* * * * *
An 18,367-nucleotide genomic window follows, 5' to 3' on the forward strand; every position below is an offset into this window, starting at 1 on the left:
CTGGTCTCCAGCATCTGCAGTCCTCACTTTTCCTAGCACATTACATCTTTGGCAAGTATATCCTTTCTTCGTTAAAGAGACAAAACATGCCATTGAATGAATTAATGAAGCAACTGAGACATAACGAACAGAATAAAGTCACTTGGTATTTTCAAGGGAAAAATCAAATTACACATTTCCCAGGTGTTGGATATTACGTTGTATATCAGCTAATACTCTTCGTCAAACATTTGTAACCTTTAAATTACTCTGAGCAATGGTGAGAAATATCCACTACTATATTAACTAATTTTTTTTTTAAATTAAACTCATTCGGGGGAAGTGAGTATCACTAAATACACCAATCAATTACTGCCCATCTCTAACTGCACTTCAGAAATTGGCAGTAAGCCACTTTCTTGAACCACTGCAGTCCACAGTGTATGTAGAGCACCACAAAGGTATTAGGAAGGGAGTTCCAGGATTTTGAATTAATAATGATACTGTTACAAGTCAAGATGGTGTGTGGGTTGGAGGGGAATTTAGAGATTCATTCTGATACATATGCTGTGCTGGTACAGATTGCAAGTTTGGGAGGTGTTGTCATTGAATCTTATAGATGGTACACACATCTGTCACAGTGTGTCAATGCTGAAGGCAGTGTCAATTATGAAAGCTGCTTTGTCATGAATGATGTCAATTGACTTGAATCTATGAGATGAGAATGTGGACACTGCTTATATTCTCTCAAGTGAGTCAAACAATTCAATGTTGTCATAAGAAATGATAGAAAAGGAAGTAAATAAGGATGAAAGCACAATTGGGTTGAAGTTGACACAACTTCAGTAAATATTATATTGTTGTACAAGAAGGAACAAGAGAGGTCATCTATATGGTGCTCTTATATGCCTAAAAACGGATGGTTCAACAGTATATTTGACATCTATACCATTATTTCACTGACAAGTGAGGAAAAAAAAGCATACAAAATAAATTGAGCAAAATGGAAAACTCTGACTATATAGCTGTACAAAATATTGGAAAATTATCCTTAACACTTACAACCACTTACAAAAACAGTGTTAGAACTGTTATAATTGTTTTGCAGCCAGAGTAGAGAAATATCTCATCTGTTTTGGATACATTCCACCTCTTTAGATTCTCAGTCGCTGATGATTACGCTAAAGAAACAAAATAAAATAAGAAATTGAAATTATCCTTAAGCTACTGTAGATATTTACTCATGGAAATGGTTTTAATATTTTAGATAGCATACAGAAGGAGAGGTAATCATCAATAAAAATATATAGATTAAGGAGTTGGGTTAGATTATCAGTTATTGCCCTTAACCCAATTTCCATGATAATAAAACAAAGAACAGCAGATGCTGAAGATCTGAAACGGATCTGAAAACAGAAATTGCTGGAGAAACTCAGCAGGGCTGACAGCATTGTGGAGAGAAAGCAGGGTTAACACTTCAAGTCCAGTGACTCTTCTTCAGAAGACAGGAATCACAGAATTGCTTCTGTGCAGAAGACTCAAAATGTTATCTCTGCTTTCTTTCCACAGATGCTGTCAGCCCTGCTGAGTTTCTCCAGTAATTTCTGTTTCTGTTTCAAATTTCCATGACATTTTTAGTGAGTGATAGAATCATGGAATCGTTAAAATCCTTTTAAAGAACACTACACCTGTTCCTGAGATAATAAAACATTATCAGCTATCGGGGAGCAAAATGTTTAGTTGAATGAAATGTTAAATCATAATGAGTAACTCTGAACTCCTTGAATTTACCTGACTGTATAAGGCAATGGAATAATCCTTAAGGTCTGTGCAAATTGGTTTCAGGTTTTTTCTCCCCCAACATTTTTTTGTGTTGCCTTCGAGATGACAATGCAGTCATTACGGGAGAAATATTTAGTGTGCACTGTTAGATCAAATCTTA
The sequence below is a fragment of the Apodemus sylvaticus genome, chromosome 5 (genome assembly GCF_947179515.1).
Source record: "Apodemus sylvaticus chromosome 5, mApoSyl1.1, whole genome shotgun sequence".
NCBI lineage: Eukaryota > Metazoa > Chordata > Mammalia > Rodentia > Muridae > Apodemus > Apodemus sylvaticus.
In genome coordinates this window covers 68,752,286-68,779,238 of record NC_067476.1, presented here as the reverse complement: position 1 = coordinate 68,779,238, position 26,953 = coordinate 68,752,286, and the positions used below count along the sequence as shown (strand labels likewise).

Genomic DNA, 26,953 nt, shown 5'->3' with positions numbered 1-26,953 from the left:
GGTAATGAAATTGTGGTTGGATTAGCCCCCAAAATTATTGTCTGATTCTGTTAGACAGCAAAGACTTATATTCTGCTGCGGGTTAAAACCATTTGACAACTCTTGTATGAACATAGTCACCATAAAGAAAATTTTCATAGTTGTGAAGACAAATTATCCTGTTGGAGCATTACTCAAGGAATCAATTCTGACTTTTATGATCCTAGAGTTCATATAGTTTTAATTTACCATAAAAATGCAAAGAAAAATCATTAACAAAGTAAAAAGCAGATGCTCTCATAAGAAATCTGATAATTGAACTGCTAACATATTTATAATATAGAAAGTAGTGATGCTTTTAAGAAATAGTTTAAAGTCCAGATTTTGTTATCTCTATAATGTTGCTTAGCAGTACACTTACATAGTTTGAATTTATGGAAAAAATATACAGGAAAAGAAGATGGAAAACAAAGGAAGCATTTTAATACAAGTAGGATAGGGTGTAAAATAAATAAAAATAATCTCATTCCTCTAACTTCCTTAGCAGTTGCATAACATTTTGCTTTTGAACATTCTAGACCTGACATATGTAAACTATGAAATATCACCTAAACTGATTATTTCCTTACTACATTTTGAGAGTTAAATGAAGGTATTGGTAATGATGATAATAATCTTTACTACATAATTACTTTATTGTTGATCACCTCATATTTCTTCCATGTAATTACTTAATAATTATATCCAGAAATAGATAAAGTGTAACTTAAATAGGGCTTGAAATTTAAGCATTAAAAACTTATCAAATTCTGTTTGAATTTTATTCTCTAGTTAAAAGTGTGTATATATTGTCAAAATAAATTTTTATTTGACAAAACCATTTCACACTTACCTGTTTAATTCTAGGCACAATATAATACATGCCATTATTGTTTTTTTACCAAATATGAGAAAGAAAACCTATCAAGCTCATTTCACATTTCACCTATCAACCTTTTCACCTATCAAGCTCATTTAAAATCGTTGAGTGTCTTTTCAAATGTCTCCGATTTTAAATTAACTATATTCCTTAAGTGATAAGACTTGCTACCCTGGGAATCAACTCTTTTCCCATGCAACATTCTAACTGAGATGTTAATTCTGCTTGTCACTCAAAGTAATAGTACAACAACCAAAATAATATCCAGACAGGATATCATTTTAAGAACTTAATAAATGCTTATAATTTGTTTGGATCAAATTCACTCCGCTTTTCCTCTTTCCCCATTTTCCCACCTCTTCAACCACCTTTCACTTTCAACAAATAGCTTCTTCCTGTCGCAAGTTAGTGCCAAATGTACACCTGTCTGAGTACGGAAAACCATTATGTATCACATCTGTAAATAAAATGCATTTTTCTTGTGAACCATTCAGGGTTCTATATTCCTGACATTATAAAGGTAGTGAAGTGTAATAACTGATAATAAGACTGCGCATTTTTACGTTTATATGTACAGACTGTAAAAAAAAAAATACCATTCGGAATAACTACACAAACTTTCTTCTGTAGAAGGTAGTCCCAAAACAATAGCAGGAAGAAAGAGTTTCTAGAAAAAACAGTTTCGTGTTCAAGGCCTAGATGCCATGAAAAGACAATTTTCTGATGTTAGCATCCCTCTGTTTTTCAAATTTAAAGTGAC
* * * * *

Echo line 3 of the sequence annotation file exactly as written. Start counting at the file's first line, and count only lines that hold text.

The sequence below is a fragment of the Apodemus sylvaticus genome, chromosome 5 (genome assembly GCF_947179515.1).